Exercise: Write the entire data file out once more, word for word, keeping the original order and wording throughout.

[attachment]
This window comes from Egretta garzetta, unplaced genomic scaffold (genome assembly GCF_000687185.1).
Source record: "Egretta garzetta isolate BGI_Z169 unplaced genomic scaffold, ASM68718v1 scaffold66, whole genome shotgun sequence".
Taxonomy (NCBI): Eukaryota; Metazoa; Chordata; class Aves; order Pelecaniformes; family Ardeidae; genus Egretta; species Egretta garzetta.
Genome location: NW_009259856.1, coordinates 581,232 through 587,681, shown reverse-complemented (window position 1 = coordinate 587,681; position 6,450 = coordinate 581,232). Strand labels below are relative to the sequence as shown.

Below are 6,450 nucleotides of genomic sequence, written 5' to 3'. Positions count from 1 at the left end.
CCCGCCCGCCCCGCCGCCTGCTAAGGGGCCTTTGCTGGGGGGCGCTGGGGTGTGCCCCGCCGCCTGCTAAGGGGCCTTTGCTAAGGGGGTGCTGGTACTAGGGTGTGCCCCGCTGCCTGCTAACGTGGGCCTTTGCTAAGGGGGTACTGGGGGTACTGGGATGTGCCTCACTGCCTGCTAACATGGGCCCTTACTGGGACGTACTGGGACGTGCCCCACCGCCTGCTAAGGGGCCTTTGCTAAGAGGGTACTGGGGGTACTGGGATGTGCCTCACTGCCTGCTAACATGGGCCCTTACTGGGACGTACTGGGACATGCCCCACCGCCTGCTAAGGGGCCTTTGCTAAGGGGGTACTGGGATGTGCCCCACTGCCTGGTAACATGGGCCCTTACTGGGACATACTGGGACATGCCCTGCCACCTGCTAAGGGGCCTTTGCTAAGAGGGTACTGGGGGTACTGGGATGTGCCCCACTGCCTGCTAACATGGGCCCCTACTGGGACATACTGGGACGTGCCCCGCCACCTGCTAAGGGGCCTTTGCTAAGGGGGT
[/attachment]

This window comes from Egretta garzetta, unplaced genomic scaffold (genome assembly GCF_000687185.1).
Source record: "Egretta garzetta isolate BGI_Z169 unplaced genomic scaffold, ASM68718v1 scaffold66, whole genome shotgun sequence".
Taxonomy (NCBI): Eukaryota; Metazoa; Chordata; class Aves; order Pelecaniformes; family Ardeidae; genus Egretta; species Egretta garzetta.
Genome location: NW_009259856.1, coordinates 581,232 through 587,681, shown reverse-complemented (window position 1 = coordinate 587,681; position 6,450 = coordinate 581,232). Strand labels below are relative to the sequence as shown.

Below are 6,450 nucleotides of genomic sequence, written 5' to 3'. Positions count from 1 at the left end.
CCCGCCCGCCCCGCCGCCTGCTAAGGGGCCTTTGCTGGGGGGCGCTGGGGTGTGCCCCGCCGCCTGCTAAGGGGCCTTTGCTAAGGGGGTGCTGGTACTAGGGTGTGCCCCGCTGCCTGCTAACGTGGGCCTTTGCTAAGGGGGTACTGGGGGTACTGGGATGTGCCTCACTGCCTGCTAACATGGGCCCTTACTGGGACGTACTGGGACGTGCCCCACCGCCTGCTAAGGGGCCTTTGCTAAGAGGGTACTGGGGGTACTGGGATGTGCCTCACTGCCTGCTAACATGGGCCCTTACTGGGACGTACTGGGACATGCCCCACCGCCTGCTAAGGGGCCTTTGCTAAGGGGGTACTGGGATGTGCCCCACTGCCTGGTAACATGGGCCCTTACTGGGACATACTGGGACATGCCCTGCCACCTGCTAAGGGGCCTTTGCTAAGAGGGTACTGGGGGTACTGGGATGTGCCCCACTGCCTGCTAACATGGGCCCCTACTGGGACATACTGGGACGTGCCCCGCCACCTGCTAAGGGGCCTTTGCTAAGGGGGT